In theory, non-profit agencies are providing charitable work that benefit society. Therefore, they receive valuable tax exclusions and often are given priority when in comes to be chosen to provide funded services for the government. Like the badge of a police officer or the distinct collar of a priest, there is a trusting bond that accompanies funder's who are working with non-profit agencies ( I am not being facetious, I really think that most people have a comfort level when they deal with law enforcement and the clergy ).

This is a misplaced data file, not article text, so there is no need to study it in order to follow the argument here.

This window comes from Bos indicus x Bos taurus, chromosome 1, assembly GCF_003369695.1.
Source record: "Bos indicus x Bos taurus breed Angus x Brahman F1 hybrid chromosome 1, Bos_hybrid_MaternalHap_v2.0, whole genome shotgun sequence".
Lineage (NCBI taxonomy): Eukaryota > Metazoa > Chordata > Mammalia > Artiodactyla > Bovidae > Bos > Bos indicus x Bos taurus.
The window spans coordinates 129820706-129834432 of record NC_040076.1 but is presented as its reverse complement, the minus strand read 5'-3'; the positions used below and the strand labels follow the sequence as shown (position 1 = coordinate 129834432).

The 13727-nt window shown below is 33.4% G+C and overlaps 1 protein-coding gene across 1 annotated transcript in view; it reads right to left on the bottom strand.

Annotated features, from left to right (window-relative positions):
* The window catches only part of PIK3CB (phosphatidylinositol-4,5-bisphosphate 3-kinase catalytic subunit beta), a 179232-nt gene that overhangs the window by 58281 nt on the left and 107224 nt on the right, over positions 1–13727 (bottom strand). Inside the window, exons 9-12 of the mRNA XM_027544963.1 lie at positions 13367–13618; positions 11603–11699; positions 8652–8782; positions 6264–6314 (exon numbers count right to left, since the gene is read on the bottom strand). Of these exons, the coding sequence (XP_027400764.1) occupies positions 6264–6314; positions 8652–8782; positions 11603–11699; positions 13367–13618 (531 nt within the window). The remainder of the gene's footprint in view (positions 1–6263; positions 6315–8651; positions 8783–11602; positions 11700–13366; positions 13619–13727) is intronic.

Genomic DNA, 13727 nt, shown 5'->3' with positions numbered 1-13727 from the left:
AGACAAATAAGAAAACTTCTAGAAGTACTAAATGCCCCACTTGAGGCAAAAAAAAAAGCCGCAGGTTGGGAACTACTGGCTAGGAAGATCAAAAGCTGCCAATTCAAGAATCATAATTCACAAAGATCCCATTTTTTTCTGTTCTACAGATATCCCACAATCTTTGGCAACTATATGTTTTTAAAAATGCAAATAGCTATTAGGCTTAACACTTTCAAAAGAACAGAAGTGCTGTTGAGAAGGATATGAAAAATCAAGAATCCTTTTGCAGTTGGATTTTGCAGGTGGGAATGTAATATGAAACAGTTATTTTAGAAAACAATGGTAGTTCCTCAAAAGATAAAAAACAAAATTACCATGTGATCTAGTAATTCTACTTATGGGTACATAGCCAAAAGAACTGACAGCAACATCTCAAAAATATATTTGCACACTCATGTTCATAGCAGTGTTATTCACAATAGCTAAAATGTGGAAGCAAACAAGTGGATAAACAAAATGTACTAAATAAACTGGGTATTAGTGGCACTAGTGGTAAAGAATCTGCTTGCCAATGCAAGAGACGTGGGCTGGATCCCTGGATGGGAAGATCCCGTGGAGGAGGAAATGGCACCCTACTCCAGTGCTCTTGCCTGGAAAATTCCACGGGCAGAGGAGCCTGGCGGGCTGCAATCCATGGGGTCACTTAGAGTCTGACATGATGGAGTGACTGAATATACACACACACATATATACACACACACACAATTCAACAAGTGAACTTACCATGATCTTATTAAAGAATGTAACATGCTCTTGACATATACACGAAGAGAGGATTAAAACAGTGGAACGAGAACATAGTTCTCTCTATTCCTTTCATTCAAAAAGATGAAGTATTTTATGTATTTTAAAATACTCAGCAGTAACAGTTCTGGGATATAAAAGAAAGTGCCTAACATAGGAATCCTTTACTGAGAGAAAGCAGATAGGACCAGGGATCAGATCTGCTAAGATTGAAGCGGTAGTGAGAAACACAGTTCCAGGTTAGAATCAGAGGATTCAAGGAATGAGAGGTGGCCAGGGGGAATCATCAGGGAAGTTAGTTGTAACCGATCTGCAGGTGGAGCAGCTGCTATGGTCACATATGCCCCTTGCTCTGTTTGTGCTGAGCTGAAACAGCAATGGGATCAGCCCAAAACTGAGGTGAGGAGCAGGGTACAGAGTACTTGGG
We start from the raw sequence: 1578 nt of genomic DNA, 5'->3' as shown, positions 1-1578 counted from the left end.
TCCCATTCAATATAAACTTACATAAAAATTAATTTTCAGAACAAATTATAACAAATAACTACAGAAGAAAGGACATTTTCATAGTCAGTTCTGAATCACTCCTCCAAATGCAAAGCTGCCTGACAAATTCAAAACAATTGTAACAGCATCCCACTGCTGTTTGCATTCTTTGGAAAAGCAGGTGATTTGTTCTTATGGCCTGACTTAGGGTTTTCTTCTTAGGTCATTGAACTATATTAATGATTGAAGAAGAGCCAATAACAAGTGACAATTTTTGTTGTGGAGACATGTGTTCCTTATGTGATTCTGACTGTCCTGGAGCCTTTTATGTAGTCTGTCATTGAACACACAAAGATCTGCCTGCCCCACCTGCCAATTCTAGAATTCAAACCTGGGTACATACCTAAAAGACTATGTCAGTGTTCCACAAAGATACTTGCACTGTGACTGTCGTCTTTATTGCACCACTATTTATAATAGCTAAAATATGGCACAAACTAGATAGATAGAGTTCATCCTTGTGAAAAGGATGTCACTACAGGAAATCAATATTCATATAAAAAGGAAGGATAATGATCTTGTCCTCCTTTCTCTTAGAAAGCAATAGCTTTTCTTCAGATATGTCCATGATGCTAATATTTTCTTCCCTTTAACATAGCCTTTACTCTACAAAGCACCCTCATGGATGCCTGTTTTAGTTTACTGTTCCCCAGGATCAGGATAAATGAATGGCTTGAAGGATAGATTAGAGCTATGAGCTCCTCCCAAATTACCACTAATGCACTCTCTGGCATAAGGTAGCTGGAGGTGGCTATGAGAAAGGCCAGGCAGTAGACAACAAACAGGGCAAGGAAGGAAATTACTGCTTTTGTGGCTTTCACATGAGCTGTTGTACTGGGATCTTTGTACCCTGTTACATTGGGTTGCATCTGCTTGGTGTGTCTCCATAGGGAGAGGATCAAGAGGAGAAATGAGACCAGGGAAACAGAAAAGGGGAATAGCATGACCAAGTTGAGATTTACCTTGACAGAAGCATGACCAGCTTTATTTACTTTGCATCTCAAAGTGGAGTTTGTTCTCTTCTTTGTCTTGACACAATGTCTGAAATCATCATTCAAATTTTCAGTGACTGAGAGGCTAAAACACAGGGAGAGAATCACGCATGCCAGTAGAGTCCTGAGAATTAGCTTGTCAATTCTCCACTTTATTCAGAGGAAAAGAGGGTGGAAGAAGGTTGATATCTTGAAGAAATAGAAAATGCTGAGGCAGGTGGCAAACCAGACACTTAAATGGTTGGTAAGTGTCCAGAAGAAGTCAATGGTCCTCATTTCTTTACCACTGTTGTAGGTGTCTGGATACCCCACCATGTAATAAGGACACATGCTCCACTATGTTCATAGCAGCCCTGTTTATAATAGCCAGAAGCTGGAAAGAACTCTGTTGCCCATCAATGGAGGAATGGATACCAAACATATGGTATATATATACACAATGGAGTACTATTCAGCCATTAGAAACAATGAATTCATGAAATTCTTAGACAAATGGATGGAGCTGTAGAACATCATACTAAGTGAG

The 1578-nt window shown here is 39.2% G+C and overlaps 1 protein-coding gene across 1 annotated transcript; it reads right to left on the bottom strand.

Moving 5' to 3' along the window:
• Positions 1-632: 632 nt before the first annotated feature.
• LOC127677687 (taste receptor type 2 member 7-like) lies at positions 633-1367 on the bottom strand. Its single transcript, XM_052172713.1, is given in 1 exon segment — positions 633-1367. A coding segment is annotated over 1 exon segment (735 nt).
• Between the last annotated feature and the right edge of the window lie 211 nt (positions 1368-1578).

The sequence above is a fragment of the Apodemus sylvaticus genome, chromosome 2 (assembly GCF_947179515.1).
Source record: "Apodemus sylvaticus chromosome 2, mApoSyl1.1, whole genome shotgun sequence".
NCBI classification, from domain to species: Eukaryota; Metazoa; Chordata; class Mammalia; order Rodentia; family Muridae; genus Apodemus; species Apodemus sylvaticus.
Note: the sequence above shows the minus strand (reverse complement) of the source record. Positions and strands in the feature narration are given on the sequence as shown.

In a nonprofit model, any funds that exceed its expenses will be reinvested into the company in order to provide more and better services. Essentially, that is the difference between nonprofit and for-profit corporations. For-profits take profit, and nonprofits do not. Regardless of what the company calls the money left over after its’ expenses are paid, the operators have a certain responsibility to ensure that the services provided are adequate. Let us assume that competing organizations provide similar services. One might very well be “For-profit” and the other could be “Non-profit”. Both of these organizations could potentially be providing the same level of care and still have money left over. The for-profit can do whatever it chooses with its “left over's”. However, the nonprofit has a duty to ensure that those funds are used to improve services or provide more of them. Sometimes, the agency may even need to return those monies to the funding source.